It is rumored that in recent years the US has lost its national ethos as well as supremacy over the international system. Two wars, numerous costly operations in other countries, and a difficult economic crisis have made the US dependent on foreign capital inflows. This weakens American global leadership, which started around WW2. The country’s $16.7 trillion debt has more than doubled since 2008 without signs of reduction in the near future. About $5.6 trillion, approximately a third, is held by foreign governments. China and Japan hold the largest amount of US external debt, with China holding $1.3 trillion and Japan holding $1.1 trillion.
The failure of Congress to raise the debt ceiling, a deadline approaching in a few weeks, will lead to a US government default, triggering a catastrophic ripple throughout the international financial system. As a result, similar to the 2011 debt-ceiling scare, US Treasury bill prices might drop as demand simultaneously drops from China, Japan, and other foreign investors. Even if Treasury prices are unaffected, the damage could carry over to other markets, creating even greater volatility in stock prices. All of this would further undermine the role and position of the US in the world economy.
Despite these gloomy outlooks, US influence on popular culture, cuisine, technology, or business practices in other countries is unlikely to decline in the near future. This is particularly true due to the vast number of information that flows out of, is created in, or represented by the US. Information has the power to shape views and opinions, and influence individuals and governments beyond national borders. It is an essential building block for all.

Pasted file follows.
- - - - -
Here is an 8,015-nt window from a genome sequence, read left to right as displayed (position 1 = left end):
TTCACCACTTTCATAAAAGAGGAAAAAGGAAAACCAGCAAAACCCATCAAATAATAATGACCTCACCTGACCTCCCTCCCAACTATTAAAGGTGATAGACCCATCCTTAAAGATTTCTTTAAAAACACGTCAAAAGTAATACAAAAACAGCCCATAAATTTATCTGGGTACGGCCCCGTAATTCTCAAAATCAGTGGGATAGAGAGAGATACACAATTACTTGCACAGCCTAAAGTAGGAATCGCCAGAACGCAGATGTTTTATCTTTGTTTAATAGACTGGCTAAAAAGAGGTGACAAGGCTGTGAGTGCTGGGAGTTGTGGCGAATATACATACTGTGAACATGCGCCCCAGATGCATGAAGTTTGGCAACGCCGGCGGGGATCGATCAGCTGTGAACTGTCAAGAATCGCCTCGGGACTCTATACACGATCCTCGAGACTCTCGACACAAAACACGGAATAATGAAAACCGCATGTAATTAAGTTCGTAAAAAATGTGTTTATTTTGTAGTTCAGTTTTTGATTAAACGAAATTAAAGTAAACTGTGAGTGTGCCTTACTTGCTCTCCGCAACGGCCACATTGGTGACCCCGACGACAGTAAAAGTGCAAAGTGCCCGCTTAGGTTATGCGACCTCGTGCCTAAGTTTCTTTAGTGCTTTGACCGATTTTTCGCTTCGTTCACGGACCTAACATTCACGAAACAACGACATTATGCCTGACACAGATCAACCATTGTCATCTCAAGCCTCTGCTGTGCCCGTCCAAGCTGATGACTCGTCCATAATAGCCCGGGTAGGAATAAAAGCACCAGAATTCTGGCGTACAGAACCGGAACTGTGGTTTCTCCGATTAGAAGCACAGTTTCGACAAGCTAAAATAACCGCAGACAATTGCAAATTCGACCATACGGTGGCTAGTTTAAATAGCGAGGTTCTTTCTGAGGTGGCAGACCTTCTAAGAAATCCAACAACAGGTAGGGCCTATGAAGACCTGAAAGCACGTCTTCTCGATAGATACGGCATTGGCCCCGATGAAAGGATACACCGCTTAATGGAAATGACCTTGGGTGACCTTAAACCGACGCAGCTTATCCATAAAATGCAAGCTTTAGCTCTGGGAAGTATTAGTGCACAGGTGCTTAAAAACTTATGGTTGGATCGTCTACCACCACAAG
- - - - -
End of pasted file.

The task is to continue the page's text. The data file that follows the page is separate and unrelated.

A team of researchers that are part of the Information Geographies at the Oxford Internet Institute are mapping the flow, creation, and representation of information. A map of the Location of Academic Knowledge visualizes the location and impact of academic knowledge by counting the amount of scientific journals and citations produced by each country. It can be seen that the US publishes more index journals than any other country. Another noteworthy map is User Generated Content in Google. It visualizes the amount of user-generated content in Google around the world, in addition to highlighting information produced and disseminated by the US. The US represents 90 percent of the world’s content, followed by Europe and Japan. This information does not equally reach all parts of the world because only 40 percent of the world has online access, according to a United Nations report. These numbers will drastically change in the next five years as more people will become connected (through Internet access or mobile phones) in developing countries.
By producing large amounts of information through scientific journals and online content, the US is able to influence and impact the opinions, views and culture of other countries. In 2008, The Guardian published an article hailing that “the era of American dominance is over.” This is unlikely to happen as long as the US continues to produce information. Information stimulates innovation, educates citizens, improves daily lives, and creates a ripple of influence that is felt throughout the entire global system. Access to Information is the driving force of innovation and growth; it is what drives the economy through its booms and busts. As long as the US continues to be the dominant force in producing information, it will continue to reap the benefits which such a position yields.